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US prosecutor orders Craigslist 'erotic listings' shutdown

Plug prostitution postings or be probed

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A US prosecutor has told Craigslist that if it doesn't take down all "erotic listings" within 10 days, it will face a criminal investigation and possible charges.

South Carolina Attorney General Henry McMaster said today he's sent an open letter to Craigslist CEO Jim Buckmaster demanding the site immediately shutter all listings for his state that he sees as encouraging prostitution. If the classifieds aren't gone by 5:00 PM on Friday, Craiglist management may be probed and prosecuted, McMaster postured.

"Many of the classified and communication services on the Craigslist site provide the public with a valuable service," he wrote to Buckmaster. "However, it appears that the management of Craigslist has knowingly allowed the site to be used for illegal and unlawful activity after warnings from law enforcement officials and after an agreement with 40 state attorneys general."

Craigslist entered a pact late last year with dozens of states' top prosecutors to "help combat unlawful activity and improve public safety on the web site." Law officials claim the website is a hotbed for illegal prostitution and must implement new screening policies such as telephone and credit card verification before users are allowed to post an "erotic services" listing.

Craigslist made the changes, and in March, boasted a "spectacular" 95 per cent reduction in the volume of erotic ads. But McMaster said he doesn't believe Craigslist has done enough to curb online ads-of-negotiable-virtue or "graphic pornographic material" accessible by impressionable tots.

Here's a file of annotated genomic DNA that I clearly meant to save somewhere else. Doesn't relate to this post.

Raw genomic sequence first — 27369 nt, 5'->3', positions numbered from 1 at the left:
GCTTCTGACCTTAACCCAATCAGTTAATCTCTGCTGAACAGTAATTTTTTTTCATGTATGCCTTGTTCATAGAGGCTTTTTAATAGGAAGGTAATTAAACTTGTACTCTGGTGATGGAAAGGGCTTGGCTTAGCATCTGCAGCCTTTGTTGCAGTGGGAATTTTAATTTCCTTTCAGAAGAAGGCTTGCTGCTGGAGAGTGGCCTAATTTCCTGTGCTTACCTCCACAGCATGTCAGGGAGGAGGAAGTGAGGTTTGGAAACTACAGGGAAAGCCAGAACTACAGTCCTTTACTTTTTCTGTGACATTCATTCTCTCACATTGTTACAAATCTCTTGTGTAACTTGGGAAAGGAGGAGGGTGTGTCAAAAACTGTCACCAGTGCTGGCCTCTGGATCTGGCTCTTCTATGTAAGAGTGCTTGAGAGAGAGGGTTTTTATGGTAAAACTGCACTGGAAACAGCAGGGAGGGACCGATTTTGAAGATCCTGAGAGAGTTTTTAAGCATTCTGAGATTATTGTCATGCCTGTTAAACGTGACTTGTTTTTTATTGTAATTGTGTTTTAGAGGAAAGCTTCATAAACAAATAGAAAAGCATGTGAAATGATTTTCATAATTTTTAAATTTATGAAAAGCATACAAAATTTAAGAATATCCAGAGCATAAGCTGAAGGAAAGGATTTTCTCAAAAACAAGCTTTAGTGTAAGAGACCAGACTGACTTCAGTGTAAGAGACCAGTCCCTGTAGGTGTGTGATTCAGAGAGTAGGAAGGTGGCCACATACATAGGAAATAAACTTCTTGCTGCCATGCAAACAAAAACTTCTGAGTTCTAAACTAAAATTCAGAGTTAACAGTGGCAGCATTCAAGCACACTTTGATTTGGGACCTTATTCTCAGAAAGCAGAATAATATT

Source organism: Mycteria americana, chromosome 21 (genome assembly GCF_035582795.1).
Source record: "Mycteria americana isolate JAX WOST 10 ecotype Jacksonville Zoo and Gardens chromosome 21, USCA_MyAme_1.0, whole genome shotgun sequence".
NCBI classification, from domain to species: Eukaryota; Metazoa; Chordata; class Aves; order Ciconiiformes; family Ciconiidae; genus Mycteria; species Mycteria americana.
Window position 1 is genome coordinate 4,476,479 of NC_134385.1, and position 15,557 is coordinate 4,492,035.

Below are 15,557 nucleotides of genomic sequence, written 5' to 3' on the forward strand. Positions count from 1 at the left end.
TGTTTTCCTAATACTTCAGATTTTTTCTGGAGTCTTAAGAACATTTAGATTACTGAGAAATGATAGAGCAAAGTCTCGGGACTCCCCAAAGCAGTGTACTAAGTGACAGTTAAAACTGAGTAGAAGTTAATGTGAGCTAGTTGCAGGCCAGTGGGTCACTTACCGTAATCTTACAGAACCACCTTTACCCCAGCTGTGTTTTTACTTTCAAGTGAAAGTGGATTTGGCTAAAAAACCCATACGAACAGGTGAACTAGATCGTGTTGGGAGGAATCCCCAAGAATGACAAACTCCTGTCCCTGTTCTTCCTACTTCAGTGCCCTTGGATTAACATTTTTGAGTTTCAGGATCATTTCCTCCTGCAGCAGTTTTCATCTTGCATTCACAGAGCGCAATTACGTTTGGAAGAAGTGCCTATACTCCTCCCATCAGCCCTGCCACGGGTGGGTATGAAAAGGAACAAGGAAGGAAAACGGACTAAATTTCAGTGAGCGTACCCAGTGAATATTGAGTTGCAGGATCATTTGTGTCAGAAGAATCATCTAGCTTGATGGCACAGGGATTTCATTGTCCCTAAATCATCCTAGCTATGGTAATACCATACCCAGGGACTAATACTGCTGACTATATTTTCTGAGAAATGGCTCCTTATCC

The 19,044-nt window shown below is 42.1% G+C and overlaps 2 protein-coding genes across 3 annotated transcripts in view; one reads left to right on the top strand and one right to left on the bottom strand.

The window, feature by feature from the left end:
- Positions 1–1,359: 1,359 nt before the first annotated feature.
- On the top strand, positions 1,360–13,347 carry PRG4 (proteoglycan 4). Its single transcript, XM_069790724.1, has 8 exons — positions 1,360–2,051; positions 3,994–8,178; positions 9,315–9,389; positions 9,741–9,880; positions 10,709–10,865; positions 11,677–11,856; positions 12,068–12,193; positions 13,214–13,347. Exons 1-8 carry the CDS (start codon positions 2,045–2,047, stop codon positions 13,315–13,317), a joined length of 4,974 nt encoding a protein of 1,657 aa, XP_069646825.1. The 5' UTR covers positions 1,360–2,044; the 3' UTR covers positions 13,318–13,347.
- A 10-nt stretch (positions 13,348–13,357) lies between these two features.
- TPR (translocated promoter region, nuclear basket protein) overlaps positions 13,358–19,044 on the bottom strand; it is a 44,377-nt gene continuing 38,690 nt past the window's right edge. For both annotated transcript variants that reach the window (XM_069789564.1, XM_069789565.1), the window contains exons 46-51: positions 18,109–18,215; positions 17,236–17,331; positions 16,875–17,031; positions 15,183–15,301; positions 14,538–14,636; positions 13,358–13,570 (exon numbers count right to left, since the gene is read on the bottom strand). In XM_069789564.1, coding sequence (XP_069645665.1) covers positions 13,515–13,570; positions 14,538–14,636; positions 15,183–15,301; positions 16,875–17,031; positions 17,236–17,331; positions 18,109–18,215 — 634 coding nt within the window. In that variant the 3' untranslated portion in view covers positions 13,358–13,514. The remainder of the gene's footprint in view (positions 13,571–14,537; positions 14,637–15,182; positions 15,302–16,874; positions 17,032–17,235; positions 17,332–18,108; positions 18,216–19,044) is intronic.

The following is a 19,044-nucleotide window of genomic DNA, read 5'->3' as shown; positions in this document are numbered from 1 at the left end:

Bruckmaster responded to the warnings in the Craigslist blog today, saying the site's counsel sees "no legal basis whatsoever for filing a lawsuit against craigslist or its principals."

Given the progress that has been made dealing with these tremendously complex issues in a very short time, and the ongoing collaboration between craigslist and law enforcement to make further improvements, we urge Attorney General McMaster to look closely at the facts before proceeding with his threat.

McMaster's legal ire would join Chicago's sheriff, Thomas Dart, who filed a lawsuit against the site in March claiming prostitution listings are straining his department's ability to enforce the law.

Craig Newmark, founder of Craigslist, has also been forced to publicly defend the site's "erotic listings" recently amongst sensationalistic coverage of the so-called "Craigslist murder."

A copy of McMaster's letter to Craigslist is available here as a PDF. ®

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